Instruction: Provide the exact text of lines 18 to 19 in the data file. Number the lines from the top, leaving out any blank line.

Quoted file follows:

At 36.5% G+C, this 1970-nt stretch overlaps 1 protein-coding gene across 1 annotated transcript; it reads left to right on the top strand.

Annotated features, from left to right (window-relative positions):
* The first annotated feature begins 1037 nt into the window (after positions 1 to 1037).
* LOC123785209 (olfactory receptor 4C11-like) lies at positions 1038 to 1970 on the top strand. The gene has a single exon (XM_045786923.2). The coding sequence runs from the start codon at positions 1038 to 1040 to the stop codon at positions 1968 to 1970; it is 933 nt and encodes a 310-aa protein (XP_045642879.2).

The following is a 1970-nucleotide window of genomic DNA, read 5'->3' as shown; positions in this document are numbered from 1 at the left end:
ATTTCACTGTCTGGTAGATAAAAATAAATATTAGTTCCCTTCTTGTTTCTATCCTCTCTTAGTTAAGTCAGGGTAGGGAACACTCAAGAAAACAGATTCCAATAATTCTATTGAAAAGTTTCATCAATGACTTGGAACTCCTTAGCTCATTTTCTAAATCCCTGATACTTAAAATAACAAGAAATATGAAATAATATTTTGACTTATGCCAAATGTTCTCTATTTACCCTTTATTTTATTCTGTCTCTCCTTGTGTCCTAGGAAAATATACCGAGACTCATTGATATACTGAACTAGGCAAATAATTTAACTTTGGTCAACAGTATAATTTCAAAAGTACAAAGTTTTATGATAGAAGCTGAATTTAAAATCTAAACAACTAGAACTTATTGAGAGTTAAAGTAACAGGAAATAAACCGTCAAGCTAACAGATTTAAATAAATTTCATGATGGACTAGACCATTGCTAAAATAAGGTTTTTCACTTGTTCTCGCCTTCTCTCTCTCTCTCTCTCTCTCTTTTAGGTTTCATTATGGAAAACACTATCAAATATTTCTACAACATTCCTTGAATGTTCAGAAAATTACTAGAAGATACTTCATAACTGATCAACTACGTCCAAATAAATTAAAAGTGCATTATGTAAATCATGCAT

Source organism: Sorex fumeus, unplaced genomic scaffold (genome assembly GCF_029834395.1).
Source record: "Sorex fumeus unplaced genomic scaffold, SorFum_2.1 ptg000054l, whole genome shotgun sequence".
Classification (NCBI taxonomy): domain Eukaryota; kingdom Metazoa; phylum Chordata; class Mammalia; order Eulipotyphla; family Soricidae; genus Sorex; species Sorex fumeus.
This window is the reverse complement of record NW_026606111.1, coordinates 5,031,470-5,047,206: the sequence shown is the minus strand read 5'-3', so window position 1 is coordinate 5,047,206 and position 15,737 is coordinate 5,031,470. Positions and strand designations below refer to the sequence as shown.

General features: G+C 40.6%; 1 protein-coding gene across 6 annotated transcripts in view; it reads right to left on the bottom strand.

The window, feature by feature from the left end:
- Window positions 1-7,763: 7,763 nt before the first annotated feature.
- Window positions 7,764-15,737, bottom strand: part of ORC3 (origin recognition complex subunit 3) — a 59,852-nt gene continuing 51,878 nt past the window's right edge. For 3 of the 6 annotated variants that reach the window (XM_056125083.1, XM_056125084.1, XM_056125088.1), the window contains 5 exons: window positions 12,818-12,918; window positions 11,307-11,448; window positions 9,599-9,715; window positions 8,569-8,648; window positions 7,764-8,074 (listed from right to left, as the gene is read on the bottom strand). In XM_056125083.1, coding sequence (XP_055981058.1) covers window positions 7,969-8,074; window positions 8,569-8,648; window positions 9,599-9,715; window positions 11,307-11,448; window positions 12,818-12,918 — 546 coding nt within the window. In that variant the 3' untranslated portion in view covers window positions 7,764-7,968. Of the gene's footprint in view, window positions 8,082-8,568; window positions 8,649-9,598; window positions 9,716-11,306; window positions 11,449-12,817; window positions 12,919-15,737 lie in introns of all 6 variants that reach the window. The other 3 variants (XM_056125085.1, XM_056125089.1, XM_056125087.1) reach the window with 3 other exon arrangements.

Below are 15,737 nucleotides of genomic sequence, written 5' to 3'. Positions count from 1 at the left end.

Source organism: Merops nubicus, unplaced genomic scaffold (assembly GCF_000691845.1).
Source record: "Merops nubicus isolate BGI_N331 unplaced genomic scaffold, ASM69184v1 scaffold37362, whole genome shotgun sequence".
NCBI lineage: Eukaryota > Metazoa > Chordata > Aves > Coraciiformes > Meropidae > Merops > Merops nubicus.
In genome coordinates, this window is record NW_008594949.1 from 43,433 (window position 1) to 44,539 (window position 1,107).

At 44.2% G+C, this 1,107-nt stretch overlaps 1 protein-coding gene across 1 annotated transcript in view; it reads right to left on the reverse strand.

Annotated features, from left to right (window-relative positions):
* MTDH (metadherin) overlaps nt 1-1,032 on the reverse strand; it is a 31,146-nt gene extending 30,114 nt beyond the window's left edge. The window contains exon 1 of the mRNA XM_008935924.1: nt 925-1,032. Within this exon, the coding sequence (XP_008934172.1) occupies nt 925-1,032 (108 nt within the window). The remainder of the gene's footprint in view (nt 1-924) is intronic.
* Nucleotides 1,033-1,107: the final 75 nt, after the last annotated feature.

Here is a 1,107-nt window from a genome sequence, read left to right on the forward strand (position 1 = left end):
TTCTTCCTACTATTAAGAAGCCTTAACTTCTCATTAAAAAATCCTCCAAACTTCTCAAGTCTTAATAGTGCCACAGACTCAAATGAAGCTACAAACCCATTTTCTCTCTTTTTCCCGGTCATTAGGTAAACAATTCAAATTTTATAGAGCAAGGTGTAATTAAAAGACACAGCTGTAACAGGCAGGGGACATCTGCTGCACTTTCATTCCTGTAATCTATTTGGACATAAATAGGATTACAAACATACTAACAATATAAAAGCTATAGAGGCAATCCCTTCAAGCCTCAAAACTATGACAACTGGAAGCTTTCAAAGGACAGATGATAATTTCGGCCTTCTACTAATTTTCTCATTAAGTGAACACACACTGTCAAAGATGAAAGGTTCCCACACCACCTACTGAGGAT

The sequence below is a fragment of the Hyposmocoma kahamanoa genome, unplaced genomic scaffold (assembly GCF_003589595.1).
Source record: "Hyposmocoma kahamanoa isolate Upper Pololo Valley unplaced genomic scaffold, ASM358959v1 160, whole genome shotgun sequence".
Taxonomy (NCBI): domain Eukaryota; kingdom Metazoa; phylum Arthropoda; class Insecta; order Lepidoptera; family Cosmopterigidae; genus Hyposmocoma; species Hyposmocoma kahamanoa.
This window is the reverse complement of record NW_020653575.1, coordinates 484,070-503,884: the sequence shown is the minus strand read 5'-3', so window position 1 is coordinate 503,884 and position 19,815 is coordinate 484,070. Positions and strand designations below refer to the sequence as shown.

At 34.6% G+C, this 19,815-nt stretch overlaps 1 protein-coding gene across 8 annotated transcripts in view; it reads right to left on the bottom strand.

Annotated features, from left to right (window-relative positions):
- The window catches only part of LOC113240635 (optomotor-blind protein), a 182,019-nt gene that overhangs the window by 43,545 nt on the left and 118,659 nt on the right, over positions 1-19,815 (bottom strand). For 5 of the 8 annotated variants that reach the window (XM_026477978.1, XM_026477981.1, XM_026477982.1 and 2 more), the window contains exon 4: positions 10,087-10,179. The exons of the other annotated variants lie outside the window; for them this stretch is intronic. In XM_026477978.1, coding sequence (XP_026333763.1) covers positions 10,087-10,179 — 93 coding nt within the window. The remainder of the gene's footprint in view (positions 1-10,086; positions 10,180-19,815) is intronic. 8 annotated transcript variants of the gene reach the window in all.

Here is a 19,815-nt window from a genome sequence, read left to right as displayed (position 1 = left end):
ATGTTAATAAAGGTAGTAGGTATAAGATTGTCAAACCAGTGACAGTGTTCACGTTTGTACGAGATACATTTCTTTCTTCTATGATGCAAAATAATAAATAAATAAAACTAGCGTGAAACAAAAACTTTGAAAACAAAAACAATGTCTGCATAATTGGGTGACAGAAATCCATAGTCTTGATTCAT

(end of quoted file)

NCBI lineage: Eukaryota > Metazoa > Chordata > Aves > Coraciiformes > Meropidae > Merops > Merops nubicus.
In genome coordinates, this window is record NW_008594949.1 from 43,433 (window position 1) to 44,539 (window position 1,107).